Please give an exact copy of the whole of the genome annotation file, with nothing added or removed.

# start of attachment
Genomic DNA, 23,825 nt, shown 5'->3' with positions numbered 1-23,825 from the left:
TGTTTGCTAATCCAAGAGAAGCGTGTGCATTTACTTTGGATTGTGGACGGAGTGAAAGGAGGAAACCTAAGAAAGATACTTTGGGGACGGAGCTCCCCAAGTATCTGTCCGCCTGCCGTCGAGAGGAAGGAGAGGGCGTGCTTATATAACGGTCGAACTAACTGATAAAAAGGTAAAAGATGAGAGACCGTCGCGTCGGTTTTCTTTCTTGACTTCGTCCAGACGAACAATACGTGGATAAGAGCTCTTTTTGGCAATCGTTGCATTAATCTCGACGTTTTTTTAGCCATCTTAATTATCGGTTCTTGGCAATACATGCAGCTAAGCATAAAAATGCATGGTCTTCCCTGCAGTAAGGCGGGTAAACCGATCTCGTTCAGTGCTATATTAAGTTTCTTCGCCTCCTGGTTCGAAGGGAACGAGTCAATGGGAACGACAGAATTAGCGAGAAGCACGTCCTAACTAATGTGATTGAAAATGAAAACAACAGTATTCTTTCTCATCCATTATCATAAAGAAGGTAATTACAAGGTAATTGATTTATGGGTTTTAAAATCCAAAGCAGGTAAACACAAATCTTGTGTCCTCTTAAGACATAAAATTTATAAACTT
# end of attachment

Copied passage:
Genomic DNA, 23,825 nt, shown 5'->3' with positions numbered 1-23,825 from the left:
TGTTTGCTAATCCAAGAGAAGCGTGTGCATTTACTTTGGATTGTGGACGGAGTGAAAGGAGGAAACCTAAGAAAGATACTTTGGGGACGGAGCTCCCCAAGTATCTGTCCGCCTGCCGTCGAGAGGAAGGAGAGGGCGTGCTTATATAACGGTCGAACTAACTGATAAAAAGGTAAAAGATGAGAGACCGTCGCGTCGGTTTTCTTTCTTGACTTCGTCCAGACGAACAATACGTGGATAAGAGCTCTTTTTGGCAATCGTTGCATTAATCTCGACGTTTTTTTAGCCATCTTAATTATCGGTTCTTGGCAATACATGCAGCTAAGCATAAAAATGCATGGTCTTCCCTGCAGTAAGGCGGGTAAACCGATCTCGTTCAGTGCTATATTAAGTTTCTTCGCCTCCTGGTTCGAAGGGAACGAGTCAATGGGAACGACAGAATTAGCGAGAAGCACGTCCTAACTAATGTGATTGAAAATGAAAACAACAGTATTCTTTCTCATCCATTATCATAAAGAAGGTAATTACAAGGTAATTGATTTATGGGTTTTAAAATCCAAAGCAGGTAAACACAAATCTTGTGTCCTCTTAAGACATAAAATTTATAAACTT